The interior was available in cloth, leather/vinyl and full leather upholstery depending on model. The Daimler/Vanden Plas and the XJ12 cars were covered inside with full leather. They were equipped with fold down picnic tables for the rear passengers, reading lights mounted on the C pillar, manually operated rear window screens, rear bucket seats with opening lid on the armrest. Cars until 1990 had the half digital half analog instrument cluster. Only the speedometer and the rev counter were analog. On the right side there was a 32x32 dot-matrix screen capable of 34 functions. From 1990 on the instrument cluster was redesigned to use analogue gauges. It also included a self diagnostic system called VCM (Vehicle Condition Monitor). Early cars had two spoke steering wheel that later a four spoke replaced. 1993 model year cars received a driver's side airbag and the last model year

 

  

lost the glove box due to the second passenger side airbag but gained a cup holder in the center arm rest. Also the last two model year cars have revised door panels, revised a/c control unit in the center console, front fog lights integrated in the body work under the bumper, Alpine AJ9200W radio. All cars came with one windshield wiper.

Other variants included the Sovereign with Self Leveling Suspension (SLS) and more luxury features than the base model.

The Sport model was manufactured in 1993 and 1994 with 3.2L and 4.0L inline six engines only. These cars had body painted door mirrors and radiator grill vanes, five spoke alloy wheels and rosewood interior trim.

The Majestic cars were built for the US market. They built 527 units in 1990 and they're carrying the Vanden Plas Majestic name. There are only 121 stretched Majestic cars that were made in 1993-1994. These cars started as regular wheel base models and were sent to Project Aerospace in Coventry to add 5 inches. The Majestic models were all finished in Regency Red.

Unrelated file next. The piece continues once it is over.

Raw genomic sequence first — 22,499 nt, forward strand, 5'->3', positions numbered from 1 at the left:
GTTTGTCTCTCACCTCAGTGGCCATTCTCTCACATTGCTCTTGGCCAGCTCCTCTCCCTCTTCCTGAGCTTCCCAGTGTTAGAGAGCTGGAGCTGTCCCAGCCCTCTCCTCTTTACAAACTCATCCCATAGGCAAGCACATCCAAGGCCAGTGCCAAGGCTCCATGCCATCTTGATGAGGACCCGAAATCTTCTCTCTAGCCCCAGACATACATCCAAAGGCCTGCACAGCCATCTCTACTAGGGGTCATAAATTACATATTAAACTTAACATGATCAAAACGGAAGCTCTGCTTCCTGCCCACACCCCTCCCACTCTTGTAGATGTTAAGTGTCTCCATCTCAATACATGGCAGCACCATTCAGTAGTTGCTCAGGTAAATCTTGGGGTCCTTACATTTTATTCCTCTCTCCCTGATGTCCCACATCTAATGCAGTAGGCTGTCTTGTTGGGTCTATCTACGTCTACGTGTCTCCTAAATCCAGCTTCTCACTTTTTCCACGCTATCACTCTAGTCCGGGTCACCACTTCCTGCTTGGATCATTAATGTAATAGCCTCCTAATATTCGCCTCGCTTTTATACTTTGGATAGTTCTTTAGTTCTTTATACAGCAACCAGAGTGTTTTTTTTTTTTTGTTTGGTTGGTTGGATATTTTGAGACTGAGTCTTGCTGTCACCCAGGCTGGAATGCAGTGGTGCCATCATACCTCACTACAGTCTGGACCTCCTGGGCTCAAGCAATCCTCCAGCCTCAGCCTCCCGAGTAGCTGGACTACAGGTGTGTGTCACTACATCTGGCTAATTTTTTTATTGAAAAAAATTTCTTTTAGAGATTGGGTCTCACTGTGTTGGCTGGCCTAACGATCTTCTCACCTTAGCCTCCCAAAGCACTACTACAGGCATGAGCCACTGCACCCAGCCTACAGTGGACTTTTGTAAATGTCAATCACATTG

The XJR cars started their life in 1988 as high performance models with uprated suspension and Bilstein dampers, increased power steering with revised valve and special exterior and interior colors. Engines included the standard 3.6L and later a TWR tuned 4.0L AJ6. They also received new inlet manifolds, uprated cams and tweaked ECU. The exterior features fiberglass front and rear valances and side skirts, black grill, JaguarSport badge and Speedline alloy wheels. Production lasted 1988-1994 and only a few hundreds of these cars were built making them a rare find.

The Insignia models came out in 1992. It was a bespoke service by Jaguar for the XJ40 and XJ81 where the customers could choose any special paint, trim, wood and wheels in any combination at an additional cost. Only 318 Insignias were produced.

Gold models were introduced in 1994 for a lower price tag. Fewer exterior colors were available than for other models. The radiator grille and trunk has gold plated badge and Kiwi style wheels were mounted.

Dimensions:

Wheelbase:   113" (2900 mm)

                      118" (3000 mm, Majestic)

Length:          196.4" (4990 mm)

                      201.4" (5120 mm, Majestic)

Width:            70.9" (1800 mm)

Height:           54.25" (1378 mm)

Curb Weight: 3792 lb (1720 kg)-3902 lb (1770 kg)

Total production number: 208,706